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Eagle Pendant

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Material: Sterling Silver
Size: 1 7/16" X 1 7/16"
Gemstone: Argillite / Abalone / Bone
Item#: 94546
Tags: Abalone, Argillite, Eagle, Gryn White, Canadian First Nations, Gemstone Jewelry, Pendants

It is one kind of mother of pearl with multi-color rainbow blues. It has similar characters as pearl. The abalone shell was believed by ancient tribes to stimulate fertility of mind and body. Works to bring about a stable environment, stable atmosphere, stimulates positive thinking and cooperation. Promotes a group energy. Stimulates growth in all areas of endeavor.


(Color: Black or diverse shades of gray / hardness 3-7 / Occurrence: Haida Gwaii BC Canada)

The Haida Nation is renowned for its beautiful "black slate" or argillite carvings. The Haida began carving argillite in response to the early curio trade of the 1820's, amongst British explorers and settlers. Soon the artistic accomplishments of the Haida in the use of materials such as wood, horn, and stone included this new medium. While argillite used to be known as a form of tourist art, it has grown to become one of the most sought after art forms in North American First Nations art. Even today, argillite continues to be carved exclusively by Haida artists both on Haida Gwaii and in the Vancouver and Victoria areas.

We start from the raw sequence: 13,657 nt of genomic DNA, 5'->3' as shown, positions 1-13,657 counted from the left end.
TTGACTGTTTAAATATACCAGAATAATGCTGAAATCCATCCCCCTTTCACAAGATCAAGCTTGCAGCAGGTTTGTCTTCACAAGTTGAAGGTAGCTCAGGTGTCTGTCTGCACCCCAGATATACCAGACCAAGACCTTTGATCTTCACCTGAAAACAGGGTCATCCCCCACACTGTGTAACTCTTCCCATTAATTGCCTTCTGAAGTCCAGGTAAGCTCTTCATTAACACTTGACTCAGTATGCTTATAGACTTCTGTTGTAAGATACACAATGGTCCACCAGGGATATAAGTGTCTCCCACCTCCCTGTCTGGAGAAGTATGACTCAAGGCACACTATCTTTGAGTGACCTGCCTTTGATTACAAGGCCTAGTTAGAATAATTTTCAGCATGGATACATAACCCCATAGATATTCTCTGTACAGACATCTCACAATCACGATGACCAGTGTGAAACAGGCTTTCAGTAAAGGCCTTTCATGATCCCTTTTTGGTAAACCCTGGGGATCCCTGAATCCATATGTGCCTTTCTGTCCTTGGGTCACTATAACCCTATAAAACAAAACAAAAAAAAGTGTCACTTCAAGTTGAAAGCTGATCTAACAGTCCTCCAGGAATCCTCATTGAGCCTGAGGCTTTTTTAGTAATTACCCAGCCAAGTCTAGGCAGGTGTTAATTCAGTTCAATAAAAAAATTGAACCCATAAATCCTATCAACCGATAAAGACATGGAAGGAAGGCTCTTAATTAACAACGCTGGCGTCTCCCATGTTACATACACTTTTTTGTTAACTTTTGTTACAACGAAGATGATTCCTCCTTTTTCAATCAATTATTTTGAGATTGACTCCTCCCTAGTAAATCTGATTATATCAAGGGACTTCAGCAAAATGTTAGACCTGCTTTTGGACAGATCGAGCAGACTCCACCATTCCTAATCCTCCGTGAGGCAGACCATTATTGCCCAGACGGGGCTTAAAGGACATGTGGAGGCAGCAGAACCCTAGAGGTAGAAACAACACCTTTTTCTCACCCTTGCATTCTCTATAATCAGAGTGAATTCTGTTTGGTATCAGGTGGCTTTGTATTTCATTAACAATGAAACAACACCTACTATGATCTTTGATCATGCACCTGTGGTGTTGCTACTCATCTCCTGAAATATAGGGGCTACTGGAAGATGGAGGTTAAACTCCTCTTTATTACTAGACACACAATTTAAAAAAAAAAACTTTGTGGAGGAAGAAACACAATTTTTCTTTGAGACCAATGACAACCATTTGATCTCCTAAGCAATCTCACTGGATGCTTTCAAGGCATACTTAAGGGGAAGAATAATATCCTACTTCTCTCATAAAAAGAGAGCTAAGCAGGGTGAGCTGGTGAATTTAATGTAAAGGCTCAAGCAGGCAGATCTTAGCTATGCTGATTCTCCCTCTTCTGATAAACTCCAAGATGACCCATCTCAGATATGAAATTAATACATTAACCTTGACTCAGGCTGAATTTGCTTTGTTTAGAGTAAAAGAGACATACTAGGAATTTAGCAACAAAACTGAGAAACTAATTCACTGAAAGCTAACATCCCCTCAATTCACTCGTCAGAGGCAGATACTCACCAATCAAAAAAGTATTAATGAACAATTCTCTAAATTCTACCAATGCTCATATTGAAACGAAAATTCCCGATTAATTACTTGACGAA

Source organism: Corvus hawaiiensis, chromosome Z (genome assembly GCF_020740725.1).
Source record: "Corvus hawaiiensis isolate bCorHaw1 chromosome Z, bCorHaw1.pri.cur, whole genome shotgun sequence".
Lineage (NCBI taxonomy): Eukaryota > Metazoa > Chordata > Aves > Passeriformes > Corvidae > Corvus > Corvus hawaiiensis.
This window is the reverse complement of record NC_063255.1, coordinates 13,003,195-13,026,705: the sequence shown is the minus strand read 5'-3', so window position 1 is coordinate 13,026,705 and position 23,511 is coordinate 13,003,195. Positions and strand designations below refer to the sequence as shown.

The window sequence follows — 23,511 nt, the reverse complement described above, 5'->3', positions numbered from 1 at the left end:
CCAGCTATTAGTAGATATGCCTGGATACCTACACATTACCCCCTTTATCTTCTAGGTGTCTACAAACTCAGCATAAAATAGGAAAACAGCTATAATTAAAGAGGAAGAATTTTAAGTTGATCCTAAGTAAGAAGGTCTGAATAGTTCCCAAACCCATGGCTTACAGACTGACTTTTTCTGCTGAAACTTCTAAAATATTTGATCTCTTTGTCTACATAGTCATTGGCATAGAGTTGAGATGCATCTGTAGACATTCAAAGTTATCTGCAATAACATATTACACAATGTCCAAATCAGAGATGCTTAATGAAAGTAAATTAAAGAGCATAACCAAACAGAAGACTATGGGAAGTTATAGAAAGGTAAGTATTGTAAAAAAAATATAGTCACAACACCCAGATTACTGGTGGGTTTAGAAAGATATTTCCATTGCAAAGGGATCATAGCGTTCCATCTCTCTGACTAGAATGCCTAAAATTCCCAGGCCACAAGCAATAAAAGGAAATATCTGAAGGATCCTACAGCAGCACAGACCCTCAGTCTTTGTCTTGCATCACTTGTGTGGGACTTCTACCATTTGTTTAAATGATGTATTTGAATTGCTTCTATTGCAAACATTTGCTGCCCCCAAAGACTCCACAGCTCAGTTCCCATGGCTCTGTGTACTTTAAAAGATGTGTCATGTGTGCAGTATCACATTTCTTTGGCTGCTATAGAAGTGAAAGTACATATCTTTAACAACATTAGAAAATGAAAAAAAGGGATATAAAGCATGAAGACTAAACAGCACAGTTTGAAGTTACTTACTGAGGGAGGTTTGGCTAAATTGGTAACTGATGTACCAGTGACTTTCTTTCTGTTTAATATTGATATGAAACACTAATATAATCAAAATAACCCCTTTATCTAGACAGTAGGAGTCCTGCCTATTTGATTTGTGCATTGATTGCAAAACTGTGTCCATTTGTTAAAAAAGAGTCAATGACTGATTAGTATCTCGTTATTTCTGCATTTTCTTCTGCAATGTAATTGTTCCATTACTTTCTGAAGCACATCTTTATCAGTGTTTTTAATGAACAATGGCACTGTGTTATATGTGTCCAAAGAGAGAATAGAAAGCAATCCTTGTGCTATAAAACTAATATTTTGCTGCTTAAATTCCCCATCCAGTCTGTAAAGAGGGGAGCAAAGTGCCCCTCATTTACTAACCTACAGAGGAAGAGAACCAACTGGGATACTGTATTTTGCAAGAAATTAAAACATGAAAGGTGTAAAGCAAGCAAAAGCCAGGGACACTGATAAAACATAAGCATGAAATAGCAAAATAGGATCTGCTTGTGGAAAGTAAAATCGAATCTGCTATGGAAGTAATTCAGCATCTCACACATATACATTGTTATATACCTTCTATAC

Symbol of power, prestige and wisdom. The Eagle also has a strong connection to peace. Its sacred down represents friendship and its feathers are used for ceremonies and rituals. The Cree consider each feather as having special meaning and distinction.

Gryn White
Gryn White’s aboriginal name is Duugwi, means “Strong Haida”, and he has descended from an impressive lineage of renowned artists. His great-great grandfather is Charles Edenshaw (1839-1920), a chief of the StA’stas Eagle clan and who was considered the most influential Haida artist of his time. Gryn has been carving since 2002, and learned many of his skills through his father, Greg Lightbown While. Gryn works with a variety of media, he is well-known for his argillite carving. In recent years, he has become proficient in inlay work. In 2008, he was one of fourteen argillite carvers featured in the book Breathing Stone by Carol Sheehan.

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